Target cell preparation and NK cell degranulation assay
Confluent HFF were infected at an MOI of 1 for 24 h and the infection rate was assessed by flow cytometry. Cells were thawed and cultured overnight prior to the degranulation assays. Expanded adaptive NK cells were co-cultured with uninfected HFF, HCMV-infected HFF (HFF-TB40-BAC), K562 cells or without target cells as a control at effector: target ratios of 1:1; 2:1 and 5:1. CD107a (PE-Vio770, clone: REA792) was added to the cultures and cells were incubated for 5 h at 37 °C, 5% CO2. Cells were washed and stained with antibodies directed against CD3 (Vio-Green, clone: REA613), NKG2C (APC, clone: REA205), CD57 (APC-Vio770, clone: REA769), CD56 (PerCP-Vio700, clone: REA196) and CD8 (VioBlue, clone: REA734) (Miltenyi, Bergisch Gladbach, Germany) for 10 min at 4 °C.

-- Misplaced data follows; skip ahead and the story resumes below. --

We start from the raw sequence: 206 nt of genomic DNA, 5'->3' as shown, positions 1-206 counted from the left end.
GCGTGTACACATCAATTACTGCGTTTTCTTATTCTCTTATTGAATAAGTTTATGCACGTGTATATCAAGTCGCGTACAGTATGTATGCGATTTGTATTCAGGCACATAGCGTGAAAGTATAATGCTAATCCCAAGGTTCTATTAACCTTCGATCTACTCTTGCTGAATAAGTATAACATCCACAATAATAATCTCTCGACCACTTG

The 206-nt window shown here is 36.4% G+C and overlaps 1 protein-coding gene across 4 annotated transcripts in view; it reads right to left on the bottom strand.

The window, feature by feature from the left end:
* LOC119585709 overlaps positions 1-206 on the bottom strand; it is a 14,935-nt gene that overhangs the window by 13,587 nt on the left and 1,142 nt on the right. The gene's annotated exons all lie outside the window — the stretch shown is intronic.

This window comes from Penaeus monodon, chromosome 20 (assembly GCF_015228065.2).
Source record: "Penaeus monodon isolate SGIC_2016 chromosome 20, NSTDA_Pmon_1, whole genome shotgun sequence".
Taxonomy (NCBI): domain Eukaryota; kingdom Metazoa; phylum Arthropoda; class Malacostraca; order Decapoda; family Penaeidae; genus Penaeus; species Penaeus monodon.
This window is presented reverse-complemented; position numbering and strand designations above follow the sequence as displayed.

Lactate dehydrogenase (LDH) assay
In vitro expanded adaptive NK cells were co-cultured with uninfected HFF, HFF-TB40-BAC or K562 cells (positive control) for 5 h, cell-free supernatant was collected and analyzed using the Cytotoxic Detection KitPlus (LDH) (Roche, Basel, Switzerland) according to the manufacturer’s recommendations. Briefly, 50 µl of reaction mixture was added to 50 µl of cell-free culture supernatant and incubated for 10 min at RT. Stop solution (25 µl) was added and the absorbance was immediately measured at 490 nm in a TECAN Infinite M200 microplate reader (TECAN, Männedorf, Switzerland).
Transwell assay for in vitro migration of T cells